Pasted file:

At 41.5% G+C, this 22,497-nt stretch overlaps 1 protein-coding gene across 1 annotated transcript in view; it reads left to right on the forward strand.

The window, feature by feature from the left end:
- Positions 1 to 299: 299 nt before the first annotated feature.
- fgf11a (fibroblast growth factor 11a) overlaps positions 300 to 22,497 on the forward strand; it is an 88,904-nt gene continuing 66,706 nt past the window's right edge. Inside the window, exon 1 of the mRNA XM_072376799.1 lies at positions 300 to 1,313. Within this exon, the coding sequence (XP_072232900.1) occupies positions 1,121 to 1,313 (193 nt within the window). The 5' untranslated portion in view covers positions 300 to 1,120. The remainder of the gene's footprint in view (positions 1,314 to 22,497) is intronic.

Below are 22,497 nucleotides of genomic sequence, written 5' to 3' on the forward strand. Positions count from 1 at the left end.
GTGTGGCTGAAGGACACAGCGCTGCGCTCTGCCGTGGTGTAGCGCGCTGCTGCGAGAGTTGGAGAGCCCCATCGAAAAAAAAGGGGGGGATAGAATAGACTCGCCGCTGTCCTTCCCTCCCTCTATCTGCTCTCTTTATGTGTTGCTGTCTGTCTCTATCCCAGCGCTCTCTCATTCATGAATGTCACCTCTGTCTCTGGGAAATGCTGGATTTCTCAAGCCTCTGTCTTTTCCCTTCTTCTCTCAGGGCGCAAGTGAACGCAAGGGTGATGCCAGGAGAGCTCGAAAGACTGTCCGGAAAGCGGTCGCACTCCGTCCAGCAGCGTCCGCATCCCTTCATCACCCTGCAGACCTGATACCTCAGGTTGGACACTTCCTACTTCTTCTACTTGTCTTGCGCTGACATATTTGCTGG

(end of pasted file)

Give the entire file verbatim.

At 41.5% G+C, this 22,497-nt stretch overlaps 1 protein-coding gene across 1 annotated transcript in view; it reads left to right on the forward strand.

The window, feature by feature from the left end:
- Positions 1 to 299: 299 nt before the first annotated feature.
- fgf11a (fibroblast growth factor 11a) overlaps positions 300 to 22,497 on the forward strand; it is an 88,904-nt gene continuing 66,706 nt past the window's right edge. Inside the window, exon 1 of the mRNA XM_072376799.1 lies at positions 300 to 1,313. Within this exon, the coding sequence (XP_072232900.1) occupies positions 1,121 to 1,313 (193 nt within the window). The 5' untranslated portion in view covers positions 300 to 1,120. The remainder of the gene's footprint in view (positions 1,314 to 22,497) is intronic.

Below are 22,497 nucleotides of genomic sequence, written 5' to 3' on the forward strand. Positions count from 1 at the left end.
GTGTGGCTGAAGGACACAGCGCTGCGCTCTGCCGTGGTGTAGCGCGCTGCTGCGAGAGTTGGAGAGCCCCATCGAAAAAAAAGGGGGGGATAGAATAGACTCGCCGCTGTCCTTCCCTCCCTCTATCTGCTCTCTTTATGTGTTGCTGTCTGTCTCTATCCCAGCGCTCTCTCATTCATGAATGTCACCTCTGTCTCTGGGAAATGCTGGATTTCTCAAGCCTCTGTCTTTTCCCTTCTTCTCTCAGGGCGCAAGTGAACGCAAGGGTGATGCCAGGAGAGCTCGAAAGACTGTCCGGAAAGCGGTCGCACTCCGTCCAGCAGCGTCCGCATCCCTTCATCACCCTGCAGACCTGATACCTCAGGTTGGACACTTCCTACTTCTTCTACTTGTCTTGCGCTGACATATTTGCTGG